A Manifesto for Museum Learning and Engagement

For the Museum Association in the UK, the combination of the coronavirus crisis and the climate crisis “makes it imperative that we make a transformational change to the role of museums in society. This is a time that requires radical social innovation.” This has led them to publish a Manifesto for Museum Learning and Engagement. Built on two years of research and consultation with museums, it wants to provide a framework for museums to reflect on their purpose and develop their practice.

Image: Museum Association


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What will people pay for? Education, education, education

One of the big questions for cultural organisations in light of the financial effects of Covid and the multitude of free online content offered last year is what people would pay for. A key answer seems to be education. This article observed that organisations are seeing surprising levels of success around workshops, participatory, and learning-focused activity delivered online. 
Some intriguing examples are mentioned: 

  • Performing arts companies are seeing success with tutorials. English National Ballet’s Active Ballet, for instance, is a library of training and classes available on subscription.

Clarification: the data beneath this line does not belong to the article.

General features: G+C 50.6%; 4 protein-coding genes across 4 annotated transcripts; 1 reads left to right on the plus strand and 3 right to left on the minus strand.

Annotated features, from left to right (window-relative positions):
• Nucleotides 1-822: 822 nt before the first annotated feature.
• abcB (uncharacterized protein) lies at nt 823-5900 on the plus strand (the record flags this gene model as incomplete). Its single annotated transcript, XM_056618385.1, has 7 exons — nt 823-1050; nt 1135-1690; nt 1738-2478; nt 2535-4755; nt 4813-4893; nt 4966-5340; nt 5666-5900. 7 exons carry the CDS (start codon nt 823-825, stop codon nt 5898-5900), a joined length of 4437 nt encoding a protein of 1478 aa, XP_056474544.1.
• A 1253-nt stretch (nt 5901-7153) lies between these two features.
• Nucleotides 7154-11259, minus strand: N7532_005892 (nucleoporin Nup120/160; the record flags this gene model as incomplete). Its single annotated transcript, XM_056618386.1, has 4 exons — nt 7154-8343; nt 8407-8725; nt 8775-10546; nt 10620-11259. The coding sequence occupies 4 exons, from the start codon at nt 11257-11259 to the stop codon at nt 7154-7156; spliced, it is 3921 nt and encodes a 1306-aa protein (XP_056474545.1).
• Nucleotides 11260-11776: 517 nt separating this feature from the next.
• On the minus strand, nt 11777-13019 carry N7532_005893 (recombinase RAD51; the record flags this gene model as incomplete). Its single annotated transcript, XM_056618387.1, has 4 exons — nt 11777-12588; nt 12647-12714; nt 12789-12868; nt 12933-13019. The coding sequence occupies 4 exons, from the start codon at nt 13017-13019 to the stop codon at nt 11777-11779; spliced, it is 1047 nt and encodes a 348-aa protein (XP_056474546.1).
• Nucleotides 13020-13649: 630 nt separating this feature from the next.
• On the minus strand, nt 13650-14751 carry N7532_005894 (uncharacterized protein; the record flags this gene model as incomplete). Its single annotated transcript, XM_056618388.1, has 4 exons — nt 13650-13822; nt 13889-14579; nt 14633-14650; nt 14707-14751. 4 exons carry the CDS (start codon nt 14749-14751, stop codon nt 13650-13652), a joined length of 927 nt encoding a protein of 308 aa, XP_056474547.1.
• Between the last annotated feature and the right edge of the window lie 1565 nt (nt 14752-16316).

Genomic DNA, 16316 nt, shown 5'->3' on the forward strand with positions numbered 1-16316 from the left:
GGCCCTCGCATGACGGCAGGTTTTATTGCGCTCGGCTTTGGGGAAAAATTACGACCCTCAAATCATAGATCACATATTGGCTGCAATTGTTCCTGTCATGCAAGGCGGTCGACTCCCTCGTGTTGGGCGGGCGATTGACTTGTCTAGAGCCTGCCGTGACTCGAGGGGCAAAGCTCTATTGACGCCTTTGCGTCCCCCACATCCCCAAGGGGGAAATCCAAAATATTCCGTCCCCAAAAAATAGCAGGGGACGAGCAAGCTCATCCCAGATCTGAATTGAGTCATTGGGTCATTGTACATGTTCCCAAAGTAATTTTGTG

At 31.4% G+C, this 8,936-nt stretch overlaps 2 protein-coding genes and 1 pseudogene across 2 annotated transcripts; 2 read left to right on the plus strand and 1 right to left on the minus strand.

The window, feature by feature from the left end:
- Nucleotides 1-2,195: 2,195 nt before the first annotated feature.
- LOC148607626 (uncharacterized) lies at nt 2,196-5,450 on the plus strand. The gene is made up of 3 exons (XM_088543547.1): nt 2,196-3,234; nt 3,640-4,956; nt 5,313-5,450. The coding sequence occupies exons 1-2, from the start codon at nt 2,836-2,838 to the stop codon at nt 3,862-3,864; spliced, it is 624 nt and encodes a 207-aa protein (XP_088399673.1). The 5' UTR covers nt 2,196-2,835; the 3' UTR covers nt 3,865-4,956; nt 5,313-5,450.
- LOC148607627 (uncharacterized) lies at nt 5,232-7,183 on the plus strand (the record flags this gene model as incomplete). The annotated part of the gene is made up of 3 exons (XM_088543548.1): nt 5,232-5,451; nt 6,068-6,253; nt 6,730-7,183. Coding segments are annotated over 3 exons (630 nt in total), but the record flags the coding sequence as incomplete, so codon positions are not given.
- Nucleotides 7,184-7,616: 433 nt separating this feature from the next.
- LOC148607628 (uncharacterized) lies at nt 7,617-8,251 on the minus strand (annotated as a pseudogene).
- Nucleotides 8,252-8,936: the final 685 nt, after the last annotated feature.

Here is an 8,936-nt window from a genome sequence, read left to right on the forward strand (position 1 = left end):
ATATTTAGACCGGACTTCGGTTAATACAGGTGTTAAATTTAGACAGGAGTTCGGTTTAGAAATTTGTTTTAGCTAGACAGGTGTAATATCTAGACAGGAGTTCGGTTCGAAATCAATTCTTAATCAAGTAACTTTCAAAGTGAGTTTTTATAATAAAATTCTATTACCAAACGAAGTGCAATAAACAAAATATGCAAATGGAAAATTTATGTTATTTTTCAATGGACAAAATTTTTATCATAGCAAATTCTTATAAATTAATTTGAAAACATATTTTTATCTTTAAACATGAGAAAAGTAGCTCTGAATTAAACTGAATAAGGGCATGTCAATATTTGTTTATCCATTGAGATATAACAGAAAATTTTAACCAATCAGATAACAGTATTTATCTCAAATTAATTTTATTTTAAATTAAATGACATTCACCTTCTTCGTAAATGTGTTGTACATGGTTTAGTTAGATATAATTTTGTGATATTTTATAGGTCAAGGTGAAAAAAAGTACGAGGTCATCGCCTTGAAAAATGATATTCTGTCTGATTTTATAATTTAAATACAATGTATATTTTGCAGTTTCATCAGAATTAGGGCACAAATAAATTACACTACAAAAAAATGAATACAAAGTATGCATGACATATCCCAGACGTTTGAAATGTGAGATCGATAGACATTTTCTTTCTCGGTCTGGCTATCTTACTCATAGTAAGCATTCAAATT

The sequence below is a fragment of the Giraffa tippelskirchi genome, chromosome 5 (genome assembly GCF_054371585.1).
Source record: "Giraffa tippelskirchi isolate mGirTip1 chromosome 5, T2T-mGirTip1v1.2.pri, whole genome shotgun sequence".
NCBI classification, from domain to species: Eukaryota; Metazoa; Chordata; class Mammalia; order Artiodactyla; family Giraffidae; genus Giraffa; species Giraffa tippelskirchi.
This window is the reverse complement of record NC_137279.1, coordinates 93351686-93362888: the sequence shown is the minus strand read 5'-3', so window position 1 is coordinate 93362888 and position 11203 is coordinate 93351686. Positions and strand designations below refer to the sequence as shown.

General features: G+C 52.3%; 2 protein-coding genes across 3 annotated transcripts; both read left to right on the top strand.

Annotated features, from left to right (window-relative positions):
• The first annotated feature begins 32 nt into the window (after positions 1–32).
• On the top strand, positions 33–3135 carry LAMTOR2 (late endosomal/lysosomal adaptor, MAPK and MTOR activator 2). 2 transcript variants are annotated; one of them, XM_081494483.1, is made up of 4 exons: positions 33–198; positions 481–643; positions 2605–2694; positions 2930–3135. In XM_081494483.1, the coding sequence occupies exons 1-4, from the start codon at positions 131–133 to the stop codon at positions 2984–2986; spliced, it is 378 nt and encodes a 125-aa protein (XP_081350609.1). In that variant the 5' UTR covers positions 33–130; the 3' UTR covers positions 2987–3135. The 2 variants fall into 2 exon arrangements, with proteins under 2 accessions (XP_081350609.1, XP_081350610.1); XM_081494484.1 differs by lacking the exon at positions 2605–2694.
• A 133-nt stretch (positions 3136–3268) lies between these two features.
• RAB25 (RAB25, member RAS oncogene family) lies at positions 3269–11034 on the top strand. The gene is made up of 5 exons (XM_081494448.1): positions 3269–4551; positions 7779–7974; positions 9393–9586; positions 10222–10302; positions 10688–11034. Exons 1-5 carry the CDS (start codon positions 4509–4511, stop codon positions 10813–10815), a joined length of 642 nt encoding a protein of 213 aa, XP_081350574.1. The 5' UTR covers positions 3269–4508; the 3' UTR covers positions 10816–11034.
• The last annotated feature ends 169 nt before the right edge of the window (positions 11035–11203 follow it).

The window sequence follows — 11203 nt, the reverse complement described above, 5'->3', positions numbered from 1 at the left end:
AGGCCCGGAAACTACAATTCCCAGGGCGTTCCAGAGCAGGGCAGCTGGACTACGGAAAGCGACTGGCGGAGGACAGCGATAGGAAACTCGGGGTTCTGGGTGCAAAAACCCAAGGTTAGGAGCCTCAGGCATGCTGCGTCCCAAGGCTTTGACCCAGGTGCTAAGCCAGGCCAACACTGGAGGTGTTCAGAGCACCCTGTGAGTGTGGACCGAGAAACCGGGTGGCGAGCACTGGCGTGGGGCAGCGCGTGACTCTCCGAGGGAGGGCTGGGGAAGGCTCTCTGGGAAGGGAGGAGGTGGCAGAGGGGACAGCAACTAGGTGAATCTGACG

• English National Ballet also taps into the new habit of ‘on-demand’ viewing by offering a video-on-demand platform for ballet performances and training available to rent. 
  • In the museum world, V&A Academy offers courses from art history to learning practical skills such as sewing, to exploring contemporary design discourse in forums with curators, researchers, designers and makers as well as professional development courses. Online or offline they are all paid for. 

The start of the new year is always a good time to tap into people’s desire to learn and do new things, so now might be a good time for trialling some of these ideas. 

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Image: English National Ballet ballet.org.uk

Humor, play and fun are serious work

Creating the environment in museums for authentic learning experiences

An interesting piece on the idea of authentic learning and the conditions it requires in museums.

Alli Rogers Andreen, Community Engagement Coordinator at the Kimbell Art Museum in Fort Worth, Texas, discusses the importance of play, of finding multiple entry points and considering what participants bring to the discussion for a good learning environment. And she suggests to avoid setting up divisions – between “real” learning and “just playing” and – between teacher and learner as we can be teachers and learners at the same time and learn and play at the same time.

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